I have also imagined, as Shumacher does in his book, the human being as a programmer and computer. (The programmer being the self and the computer being the human brain) The human computer carries out all the day-to-day activities we do without higher thought, while the human programmer directs the computer and programs it so that it behaves as desired. In this analogy, I would consider all communication between the "computer" and "programmer" to be thought, but I wonder if Shumacher and Buddhism considers thought to be information passed from the computer to the programmer, while directions passed from the programmer to the computer is something else.

I have included the translation tag, as I suspect my answer may largely pivot on the translation of the word "thought" from Buddhist texts into English, and whether there is a more thorough translation of it that could explain this.

5 Answers 5


You probably need to differentiate thinking and thought.

Intent is kamma. One executes intent through thinking, speaking and doing (physical action).

Thought is vinnana, which is defined as "to especially know".

A thought will not arise without matter & state's of matter (rupa), sensations (vedana), recognitions (sanna), intents (sankara, kamma).

Another thing to note is manasikara, which means "to direct attention".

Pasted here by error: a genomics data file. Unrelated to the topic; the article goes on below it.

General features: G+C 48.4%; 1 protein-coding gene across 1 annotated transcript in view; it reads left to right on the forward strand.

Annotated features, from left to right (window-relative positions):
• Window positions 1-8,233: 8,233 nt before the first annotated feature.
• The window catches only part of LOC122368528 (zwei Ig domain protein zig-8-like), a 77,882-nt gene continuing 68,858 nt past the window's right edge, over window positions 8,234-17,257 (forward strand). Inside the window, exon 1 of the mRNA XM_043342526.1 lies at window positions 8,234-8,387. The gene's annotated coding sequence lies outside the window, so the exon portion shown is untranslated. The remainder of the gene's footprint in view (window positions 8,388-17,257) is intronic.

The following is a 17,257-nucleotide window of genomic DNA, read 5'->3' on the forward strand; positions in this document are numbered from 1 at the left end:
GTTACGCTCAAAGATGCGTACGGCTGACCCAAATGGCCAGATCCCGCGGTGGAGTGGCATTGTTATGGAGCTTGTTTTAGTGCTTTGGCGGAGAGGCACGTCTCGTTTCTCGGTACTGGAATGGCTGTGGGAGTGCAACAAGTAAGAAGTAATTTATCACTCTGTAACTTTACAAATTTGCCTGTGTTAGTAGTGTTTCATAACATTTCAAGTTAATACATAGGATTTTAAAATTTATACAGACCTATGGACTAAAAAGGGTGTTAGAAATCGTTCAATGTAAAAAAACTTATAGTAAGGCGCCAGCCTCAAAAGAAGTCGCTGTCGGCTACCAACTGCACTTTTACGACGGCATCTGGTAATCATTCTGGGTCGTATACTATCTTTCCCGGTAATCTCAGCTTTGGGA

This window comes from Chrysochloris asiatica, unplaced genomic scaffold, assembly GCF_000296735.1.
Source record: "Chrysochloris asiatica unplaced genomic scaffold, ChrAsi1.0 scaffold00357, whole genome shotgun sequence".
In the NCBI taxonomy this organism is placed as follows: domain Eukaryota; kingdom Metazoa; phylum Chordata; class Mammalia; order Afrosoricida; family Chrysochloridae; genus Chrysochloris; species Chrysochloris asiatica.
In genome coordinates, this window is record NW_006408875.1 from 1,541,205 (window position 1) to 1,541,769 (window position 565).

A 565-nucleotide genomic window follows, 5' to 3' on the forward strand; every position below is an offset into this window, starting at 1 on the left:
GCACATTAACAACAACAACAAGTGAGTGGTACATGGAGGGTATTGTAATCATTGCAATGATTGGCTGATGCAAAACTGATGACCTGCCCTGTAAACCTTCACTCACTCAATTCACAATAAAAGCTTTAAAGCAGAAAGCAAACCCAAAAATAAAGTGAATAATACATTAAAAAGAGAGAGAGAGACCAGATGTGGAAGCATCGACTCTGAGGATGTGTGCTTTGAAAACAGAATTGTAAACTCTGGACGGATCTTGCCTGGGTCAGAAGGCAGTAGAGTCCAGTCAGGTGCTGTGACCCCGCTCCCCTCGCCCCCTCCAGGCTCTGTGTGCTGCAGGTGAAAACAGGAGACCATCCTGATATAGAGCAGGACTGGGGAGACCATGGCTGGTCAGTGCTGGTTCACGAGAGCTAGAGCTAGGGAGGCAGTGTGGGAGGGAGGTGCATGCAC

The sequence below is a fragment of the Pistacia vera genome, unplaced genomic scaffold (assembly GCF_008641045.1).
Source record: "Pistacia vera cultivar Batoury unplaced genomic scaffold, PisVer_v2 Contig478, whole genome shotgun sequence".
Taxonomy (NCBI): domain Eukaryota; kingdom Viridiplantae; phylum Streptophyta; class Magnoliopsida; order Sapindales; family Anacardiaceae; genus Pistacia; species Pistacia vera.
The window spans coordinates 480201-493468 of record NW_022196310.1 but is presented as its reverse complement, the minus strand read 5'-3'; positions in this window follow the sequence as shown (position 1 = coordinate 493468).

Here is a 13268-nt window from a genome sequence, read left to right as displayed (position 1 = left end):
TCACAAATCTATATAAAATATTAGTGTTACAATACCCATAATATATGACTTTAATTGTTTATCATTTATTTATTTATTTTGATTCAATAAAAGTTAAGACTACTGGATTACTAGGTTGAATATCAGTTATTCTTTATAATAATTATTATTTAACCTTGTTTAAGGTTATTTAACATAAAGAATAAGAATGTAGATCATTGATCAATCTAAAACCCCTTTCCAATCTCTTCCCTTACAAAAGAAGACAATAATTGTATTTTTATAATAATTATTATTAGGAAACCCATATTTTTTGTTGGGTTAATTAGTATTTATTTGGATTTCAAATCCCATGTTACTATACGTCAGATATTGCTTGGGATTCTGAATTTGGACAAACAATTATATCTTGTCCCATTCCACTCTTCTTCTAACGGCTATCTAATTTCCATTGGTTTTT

Thoughts are generally considered external similar to visions, sounds, odours, tastes, physical sensations.

Thinking is considered internal, generally.

Generally - I use the word generally here because in dhamma, having a view of a self that is permanent (soul) is a delusion, hence both thinking and thought does not belong to a permanent self (soul), thus not well defined as internal or external. In fact, a person without proper view is known to delude one self in 20 ways: that rupa, vedana, sanna, sankara, vinna x is me, I'm made of them, they are inside me, I'm inside them. By all 20 such combinations, one arrives at a false view of a self. This, you can now match with Freuds ego and super ego. I can provide references from pali canon if you need.

Don't take my word for it though, research on the italicised words above, which are pali.